An Ode.

Scots Magazine 32 (December 1770) 672.


An imitation of Milton's L'Allegro and Penseroso. Perhaps, as the title implies, the poem, signed "Musaeus, Edinburgh" is an ode to nothing in particular. There is little of either argument or description: the poet banishes Fear and Doubt, casts aside tragic poetry, invokes the spirit of Comus and his friend Jessy, and resolves to seize the moment. The point of the rhapsody would seem to be rhapsody itself: "Sweet Nature's song alone can please, | That flows with unaffected ease; | The barren strains of lab'ring Art, | Can never touch the feeling heart."

Hence, Fear, with all your horrid train!
Of monsters dire, and shadows vain,
That catch the ill-directed mind,
And fast in iron fetters bind.
Ill-form'd, unshapen Doubt, be gone;
Some region seek to me unknown.
There all thy sceptic art unfold,
To this nor that opinion hold;
Assume each odd, fantastic mood,
Like Proteus in the briny flood;
Now bent on that, for this now seem,
As equal matter turns the beam.
Away! your empire I disdain!
Be gone with all your hated train!

Let but the Muse to me impart
Some knowledge of the tuneful art,
Fast I deliver to the wind
All that disturb the peaceful mind,
To waft afar to Zembla's coast,
Condemn'd to everlasting frost.
And even, Melpomene, thy song
I shun, no more thy notes prolong:
Self-eating Care, and Sorrow fell,
Oft in thy sweetest measures dwell.

Undaunted Resolution come;
Oh! deign with me to make your home:
Come, with that bold unalter'd brow
Which you in greatest dangers show;
You, who unmov'd can view the storm,
With blackening clouds all heaven deform;
The mustering tempest swell the deep,
'Till waves the angry Welkin sweep;
Hear thunders rend the vaulted sky,
And see the vollied lightning fly:
You, undismay'd in evil hour,
Can scorn th' unfeeling tyrant's power,
Though lawless rage the sword shou'd wield,
And carnage fill th' ensanguin'd field:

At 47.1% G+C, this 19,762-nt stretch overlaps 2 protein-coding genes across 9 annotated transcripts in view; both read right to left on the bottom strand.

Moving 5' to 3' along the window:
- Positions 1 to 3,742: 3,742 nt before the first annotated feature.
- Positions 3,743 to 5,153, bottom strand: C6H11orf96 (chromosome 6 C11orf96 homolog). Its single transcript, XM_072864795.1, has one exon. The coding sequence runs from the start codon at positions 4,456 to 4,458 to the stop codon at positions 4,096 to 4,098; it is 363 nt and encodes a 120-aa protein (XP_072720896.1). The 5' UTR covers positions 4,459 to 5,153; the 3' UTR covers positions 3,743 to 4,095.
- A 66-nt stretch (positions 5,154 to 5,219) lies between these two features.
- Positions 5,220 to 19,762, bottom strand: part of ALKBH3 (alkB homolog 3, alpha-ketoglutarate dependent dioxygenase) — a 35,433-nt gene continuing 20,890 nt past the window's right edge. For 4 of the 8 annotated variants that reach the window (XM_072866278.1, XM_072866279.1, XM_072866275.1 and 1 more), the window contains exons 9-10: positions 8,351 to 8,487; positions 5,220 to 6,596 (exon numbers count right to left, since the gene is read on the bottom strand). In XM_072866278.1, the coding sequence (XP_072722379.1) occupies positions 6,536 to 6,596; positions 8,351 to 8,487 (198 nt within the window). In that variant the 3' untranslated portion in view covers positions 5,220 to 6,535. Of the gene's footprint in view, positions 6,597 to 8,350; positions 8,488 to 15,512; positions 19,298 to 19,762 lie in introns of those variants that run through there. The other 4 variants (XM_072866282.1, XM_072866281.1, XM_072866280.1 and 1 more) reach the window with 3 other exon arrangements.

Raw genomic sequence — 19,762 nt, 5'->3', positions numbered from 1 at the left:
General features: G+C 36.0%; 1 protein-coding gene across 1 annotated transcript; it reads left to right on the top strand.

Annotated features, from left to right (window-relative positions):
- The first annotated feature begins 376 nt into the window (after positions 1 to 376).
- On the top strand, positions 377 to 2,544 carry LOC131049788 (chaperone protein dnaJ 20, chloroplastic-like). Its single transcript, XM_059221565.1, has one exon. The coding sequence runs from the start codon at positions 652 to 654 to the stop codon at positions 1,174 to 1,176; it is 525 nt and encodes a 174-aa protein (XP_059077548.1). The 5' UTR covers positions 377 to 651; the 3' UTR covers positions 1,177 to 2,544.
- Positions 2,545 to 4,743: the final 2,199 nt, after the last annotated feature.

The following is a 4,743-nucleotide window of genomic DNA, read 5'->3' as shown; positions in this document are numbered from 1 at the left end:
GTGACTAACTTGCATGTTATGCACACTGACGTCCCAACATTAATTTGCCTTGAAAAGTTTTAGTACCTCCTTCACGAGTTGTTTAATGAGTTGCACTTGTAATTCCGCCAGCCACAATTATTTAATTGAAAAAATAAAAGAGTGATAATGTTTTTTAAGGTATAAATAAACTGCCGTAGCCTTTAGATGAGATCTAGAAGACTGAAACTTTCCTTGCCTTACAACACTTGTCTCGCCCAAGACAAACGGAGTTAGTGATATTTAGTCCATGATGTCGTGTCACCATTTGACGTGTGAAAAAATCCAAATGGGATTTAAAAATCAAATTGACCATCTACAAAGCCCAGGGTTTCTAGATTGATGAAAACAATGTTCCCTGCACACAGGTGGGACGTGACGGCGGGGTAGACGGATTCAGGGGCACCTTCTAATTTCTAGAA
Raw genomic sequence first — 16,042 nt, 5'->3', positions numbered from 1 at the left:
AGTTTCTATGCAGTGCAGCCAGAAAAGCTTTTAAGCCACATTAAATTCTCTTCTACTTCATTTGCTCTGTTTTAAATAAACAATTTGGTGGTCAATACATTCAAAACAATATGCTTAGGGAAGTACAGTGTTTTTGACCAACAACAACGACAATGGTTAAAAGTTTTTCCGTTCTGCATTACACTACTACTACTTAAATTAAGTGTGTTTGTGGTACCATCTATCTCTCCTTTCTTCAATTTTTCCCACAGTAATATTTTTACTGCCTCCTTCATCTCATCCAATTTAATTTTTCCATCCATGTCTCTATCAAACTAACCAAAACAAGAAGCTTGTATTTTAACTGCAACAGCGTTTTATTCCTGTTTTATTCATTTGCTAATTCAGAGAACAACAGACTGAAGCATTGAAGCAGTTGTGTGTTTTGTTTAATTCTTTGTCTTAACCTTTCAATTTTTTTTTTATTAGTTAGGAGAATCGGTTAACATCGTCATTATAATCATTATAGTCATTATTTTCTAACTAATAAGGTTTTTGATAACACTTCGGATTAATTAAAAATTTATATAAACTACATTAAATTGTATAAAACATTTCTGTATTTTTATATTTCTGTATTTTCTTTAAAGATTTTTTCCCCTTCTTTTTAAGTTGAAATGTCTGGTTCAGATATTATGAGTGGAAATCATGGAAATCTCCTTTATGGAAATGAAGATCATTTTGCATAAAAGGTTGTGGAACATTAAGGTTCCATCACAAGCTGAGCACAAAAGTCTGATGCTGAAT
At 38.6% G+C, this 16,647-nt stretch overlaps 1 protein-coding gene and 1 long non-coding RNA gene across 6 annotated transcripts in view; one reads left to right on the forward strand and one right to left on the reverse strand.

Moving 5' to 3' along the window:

Come, all your power to me impart,
And give the bold and dauntless heart.

Hail, Comus, ever blithe and gay,
Soul of the heart-rejoicing lay,
Dear God of Mirth and honest Joy,
Come! every painful thought destroy.
My Jessy too must join your train;
Without her ev'ry sport were vain;
Vain ev'ry joy that Nature yields,
The tuneful grove, or flowery fields.
For her, ye nymphs, a garland bring,
Compos'd of all the pride of spring,
Deck'd with the art of all the Nine:
This round her modest brow entwine;
That brow to self-conceit unknown,
Affected prudery's gloomy frown.
Disdain ne'er knew that happy place:
Enthron'd in all her native grace,
Fair Freedom there has fix'd her seat,
And reigns inimitably sweet.
She comes: — Now strike the tuneful lyre
With notes which only joy inspire.
Sweet Nature's song alone can please,
That flows with unaffected ease;
The barren strains of lab'ring Art,
Can never touch the feeling heart.

While Music thus her voice shall raise
In sweetest notes to Jessy's praise,
Light-footed fly the dance along,
Responsive to the joyful song.
Thus let us pass the fleeting hour;
The present's only in our power.
Thus grateful seize the moments given,
The gift of ever-bounteous Heaven.
Since dark, amid the searchless gloom
Of future date, poor mortals doom
Lies undisclos'd to human ken,
And scorns the fruitless toil of men.

[p. 672]